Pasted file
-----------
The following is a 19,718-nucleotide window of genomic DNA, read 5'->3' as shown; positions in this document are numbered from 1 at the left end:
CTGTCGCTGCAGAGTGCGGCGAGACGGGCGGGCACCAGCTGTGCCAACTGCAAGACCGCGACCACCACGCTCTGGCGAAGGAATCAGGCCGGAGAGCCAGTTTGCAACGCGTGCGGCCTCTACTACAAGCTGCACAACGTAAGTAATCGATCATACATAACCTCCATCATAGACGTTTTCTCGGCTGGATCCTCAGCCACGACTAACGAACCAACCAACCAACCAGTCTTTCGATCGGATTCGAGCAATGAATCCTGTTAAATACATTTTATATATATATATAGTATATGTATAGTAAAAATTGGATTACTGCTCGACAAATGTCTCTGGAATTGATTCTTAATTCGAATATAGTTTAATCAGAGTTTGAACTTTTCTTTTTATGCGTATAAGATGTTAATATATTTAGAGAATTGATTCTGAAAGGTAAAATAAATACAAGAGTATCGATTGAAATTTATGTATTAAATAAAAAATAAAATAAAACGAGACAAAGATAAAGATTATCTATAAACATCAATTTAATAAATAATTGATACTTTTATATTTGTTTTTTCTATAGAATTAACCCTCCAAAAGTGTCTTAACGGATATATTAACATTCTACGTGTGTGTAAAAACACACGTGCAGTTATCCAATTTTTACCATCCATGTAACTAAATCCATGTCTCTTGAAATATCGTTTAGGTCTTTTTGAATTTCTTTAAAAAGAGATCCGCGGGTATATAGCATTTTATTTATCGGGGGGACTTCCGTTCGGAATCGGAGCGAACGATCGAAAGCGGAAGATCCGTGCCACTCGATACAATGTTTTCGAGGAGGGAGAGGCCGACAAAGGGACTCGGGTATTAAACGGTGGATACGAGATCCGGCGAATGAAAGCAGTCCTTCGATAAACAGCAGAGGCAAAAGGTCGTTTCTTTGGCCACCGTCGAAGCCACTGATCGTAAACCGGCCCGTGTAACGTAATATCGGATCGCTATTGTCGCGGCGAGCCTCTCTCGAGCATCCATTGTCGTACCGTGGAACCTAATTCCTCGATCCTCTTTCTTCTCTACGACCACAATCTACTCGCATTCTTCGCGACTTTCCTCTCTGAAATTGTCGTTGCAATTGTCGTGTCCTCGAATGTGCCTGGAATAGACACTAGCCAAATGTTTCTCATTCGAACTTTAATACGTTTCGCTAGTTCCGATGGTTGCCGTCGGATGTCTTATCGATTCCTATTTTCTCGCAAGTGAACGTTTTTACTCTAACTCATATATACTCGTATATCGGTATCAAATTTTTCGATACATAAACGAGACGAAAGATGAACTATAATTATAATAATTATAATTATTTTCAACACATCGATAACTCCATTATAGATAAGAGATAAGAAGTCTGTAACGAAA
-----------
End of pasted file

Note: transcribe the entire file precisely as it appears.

The following is a 19,718-nucleotide window of genomic DNA, read 5'->3' as shown; positions in this document are numbered from 1 at the left end:
CTGTCGCTGCAGAGTGCGGCGAGACGGGCGGGCACCAGCTGTGCCAACTGCAAGACCGCGACCACCACGCTCTGGCGAAGGAATCAGGCCGGAGAGCCAGTTTGCAACGCGTGCGGCCTCTACTACAAGCTGCACAACGTAAGTAATCGATCATACATAACCTCCATCATAGACGTTTTCTCGGCTGGATCCTCAGCCACGACTAACGAACCAACCAACCAACCAGTCTTTCGATCGGATTCGAGCAATGAATCCTGTTAAATACATTTTATATATATATATAGTATATGTATAGTAAAAATTGGATTACTGCTCGACAAATGTCTCTGGAATTGATTCTTAATTCGAATATAGTTTAATCAGAGTTTGAACTTTTCTTTTTATGCGTATAAGATGTTAATATATTTAGAGAATTGATTCTGAAAGGTAAAATAAATACAAGAGTATCGATTGAAATTTATGTATTAAATAAAAAATAAAATAAAACGAGACAAAGATAAAGATTATCTATAAACATCAATTTAATAAATAATTGATACTTTTATATTTGTTTTTTCTATAGAATTAACCCTCCAAAAGTGTCTTAACGGATATATTAACATTCTACGTGTGTGTAAAAACACACGTGCAGTTATCCAATTTTTACCATCCATGTAACTAAATCCATGTCTCTTGAAATATCGTTTAGGTCTTTTTGAATTTCTTTAAAAAGAGATCCGCGGGTATATAGCATTTTATTTATCGGGGGGACTTCCGTTCGGAATCGGAGCGAACGATCGAAAGCGGAAGATCCGTGCCACTCGATACAATGTTTTCGAGGAGGGAGAGGCCGACAAAGGGACTCGGGTATTAAACGGTGGATACGAGATCCGGCGAATGAAAGCAGTCCTTCGATAAACAGCAGAGGCAAAAGGTCGTTTCTTTGGCCACCGTCGAAGCCACTGATCGTAAACCGGCCCGTGTAACGTAATATCGGATCGCTATTGTCGCGGCGAGCCTCTCTCGAGCATCCATTGTCGTACCGTGGAACCTAATTCCTCGATCCTCTTTCTTCTCTACGACCACAATCTACTCGCATTCTTCGCGACTTTCCTCTCTGAAATTGTCGTTGCAATTGTCGTGTCCTCGAATGTGCCTGGAATAGACACTAGCCAAATGTTTCTCATTCGAACTTTAATACGTTTCGCTAGTTCCGATGGTTGCCGTCGGATGTCTTATCGATTCCTATTTTCTCGCAAGTGAACGTTTTTACTCTAACTCATATATACTCGTATATCGGTATCAAATTTTTCGATACATAAACGAGACGAAAGATGAACTATAATTATAATAATTATAATTATTTTCAACACATCGATAACTCCATTATAGATAAGAGATAAGAAGTCTGTAACGAAA